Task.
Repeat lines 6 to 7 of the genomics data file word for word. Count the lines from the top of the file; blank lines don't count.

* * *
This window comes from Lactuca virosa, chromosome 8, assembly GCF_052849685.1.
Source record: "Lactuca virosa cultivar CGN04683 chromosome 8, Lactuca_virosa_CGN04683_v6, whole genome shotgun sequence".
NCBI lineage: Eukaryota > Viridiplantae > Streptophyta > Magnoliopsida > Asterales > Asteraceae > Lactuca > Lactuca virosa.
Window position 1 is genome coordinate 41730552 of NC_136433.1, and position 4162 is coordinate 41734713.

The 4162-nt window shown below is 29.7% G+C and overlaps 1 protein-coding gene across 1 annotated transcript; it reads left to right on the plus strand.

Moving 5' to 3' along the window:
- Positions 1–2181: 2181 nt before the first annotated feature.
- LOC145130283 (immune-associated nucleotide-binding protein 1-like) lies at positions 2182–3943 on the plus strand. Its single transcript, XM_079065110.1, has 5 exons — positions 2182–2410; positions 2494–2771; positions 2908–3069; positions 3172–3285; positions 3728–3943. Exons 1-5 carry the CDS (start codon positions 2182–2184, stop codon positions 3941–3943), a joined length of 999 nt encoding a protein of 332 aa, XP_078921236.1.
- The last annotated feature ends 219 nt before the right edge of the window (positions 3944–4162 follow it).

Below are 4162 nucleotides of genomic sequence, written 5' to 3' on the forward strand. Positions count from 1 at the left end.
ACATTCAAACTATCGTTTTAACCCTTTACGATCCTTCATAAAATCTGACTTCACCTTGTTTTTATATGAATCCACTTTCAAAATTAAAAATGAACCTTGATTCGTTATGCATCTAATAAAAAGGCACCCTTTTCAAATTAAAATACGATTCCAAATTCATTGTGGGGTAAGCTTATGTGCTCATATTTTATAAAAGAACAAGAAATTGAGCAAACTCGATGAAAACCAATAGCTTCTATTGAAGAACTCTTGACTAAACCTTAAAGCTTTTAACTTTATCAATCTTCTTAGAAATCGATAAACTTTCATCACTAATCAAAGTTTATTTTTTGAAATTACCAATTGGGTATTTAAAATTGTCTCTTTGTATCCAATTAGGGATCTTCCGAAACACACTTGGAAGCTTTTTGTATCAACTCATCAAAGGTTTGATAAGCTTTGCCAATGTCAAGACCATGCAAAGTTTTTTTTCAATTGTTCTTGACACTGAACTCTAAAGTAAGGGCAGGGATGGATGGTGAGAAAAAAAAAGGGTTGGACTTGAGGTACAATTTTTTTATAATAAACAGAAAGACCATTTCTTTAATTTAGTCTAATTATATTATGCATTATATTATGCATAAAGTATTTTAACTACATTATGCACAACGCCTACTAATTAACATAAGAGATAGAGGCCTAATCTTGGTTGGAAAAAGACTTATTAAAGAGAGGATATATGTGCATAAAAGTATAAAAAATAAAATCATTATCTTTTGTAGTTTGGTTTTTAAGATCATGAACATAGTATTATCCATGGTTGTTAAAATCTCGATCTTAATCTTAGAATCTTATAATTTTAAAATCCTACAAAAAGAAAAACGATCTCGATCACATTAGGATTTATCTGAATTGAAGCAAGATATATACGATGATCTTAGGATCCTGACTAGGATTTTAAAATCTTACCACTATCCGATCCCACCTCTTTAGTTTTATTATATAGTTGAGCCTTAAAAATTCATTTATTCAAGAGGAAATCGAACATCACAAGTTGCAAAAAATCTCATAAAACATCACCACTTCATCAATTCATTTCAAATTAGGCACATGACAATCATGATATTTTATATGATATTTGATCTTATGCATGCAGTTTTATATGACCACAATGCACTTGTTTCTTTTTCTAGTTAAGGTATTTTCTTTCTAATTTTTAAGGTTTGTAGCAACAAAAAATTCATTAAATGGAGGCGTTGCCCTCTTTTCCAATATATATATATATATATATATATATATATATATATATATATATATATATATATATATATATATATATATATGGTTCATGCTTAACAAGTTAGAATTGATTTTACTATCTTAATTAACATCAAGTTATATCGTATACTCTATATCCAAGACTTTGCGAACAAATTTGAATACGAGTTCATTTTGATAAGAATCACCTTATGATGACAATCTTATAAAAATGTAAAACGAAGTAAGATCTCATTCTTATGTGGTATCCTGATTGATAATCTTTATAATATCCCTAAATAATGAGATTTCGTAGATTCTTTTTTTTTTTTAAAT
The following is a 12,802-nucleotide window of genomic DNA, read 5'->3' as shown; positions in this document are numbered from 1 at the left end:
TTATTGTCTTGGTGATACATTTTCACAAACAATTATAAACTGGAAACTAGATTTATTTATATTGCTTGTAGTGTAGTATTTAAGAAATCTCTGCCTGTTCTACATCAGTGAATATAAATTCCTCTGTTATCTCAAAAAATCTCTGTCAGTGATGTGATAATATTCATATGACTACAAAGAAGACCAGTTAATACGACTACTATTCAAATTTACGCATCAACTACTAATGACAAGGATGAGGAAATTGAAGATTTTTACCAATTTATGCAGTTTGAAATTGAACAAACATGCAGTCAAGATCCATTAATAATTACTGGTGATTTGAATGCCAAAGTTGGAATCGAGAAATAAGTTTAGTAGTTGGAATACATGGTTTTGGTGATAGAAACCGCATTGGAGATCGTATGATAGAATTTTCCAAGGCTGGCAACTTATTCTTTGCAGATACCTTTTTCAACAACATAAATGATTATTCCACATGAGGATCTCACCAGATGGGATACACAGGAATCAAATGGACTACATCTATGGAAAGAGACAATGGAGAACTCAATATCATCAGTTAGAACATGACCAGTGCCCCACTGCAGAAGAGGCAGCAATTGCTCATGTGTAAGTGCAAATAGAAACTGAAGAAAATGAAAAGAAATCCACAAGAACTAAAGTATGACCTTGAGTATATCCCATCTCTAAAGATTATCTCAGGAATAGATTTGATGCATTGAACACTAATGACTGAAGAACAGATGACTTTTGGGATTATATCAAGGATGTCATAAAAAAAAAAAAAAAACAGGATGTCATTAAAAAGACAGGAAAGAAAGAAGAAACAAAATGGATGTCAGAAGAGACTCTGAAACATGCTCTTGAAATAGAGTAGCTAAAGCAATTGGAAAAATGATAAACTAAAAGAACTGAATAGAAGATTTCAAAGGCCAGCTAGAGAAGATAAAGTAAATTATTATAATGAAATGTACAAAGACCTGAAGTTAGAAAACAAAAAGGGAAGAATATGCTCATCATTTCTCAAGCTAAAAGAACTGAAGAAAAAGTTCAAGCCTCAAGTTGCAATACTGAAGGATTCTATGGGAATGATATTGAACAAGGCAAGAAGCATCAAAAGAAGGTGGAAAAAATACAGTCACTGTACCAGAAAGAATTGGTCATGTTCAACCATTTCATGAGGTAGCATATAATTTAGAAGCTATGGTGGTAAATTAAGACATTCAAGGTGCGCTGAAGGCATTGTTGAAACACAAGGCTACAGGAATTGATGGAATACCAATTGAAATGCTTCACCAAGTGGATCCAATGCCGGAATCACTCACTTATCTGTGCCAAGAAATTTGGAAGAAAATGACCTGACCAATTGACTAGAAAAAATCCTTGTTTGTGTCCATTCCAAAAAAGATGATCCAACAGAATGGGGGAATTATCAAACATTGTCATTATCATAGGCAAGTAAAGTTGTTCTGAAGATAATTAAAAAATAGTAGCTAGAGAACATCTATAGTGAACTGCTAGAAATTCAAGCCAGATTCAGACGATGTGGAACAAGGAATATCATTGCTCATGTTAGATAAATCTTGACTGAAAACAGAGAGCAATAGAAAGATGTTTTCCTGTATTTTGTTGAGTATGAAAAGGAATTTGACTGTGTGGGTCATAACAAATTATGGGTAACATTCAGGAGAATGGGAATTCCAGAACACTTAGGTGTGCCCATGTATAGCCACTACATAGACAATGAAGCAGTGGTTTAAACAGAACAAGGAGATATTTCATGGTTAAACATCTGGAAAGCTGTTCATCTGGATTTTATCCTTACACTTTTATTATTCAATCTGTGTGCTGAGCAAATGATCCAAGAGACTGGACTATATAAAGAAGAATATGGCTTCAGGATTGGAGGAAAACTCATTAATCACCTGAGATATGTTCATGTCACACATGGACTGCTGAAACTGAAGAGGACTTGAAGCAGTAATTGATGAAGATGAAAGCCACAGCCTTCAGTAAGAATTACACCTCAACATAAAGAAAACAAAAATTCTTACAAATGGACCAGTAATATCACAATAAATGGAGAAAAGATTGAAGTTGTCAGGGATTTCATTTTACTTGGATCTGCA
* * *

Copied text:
Moving 5' to 3' along the window:
- Positions 1–2181: 2181 nt before the first annotated feature.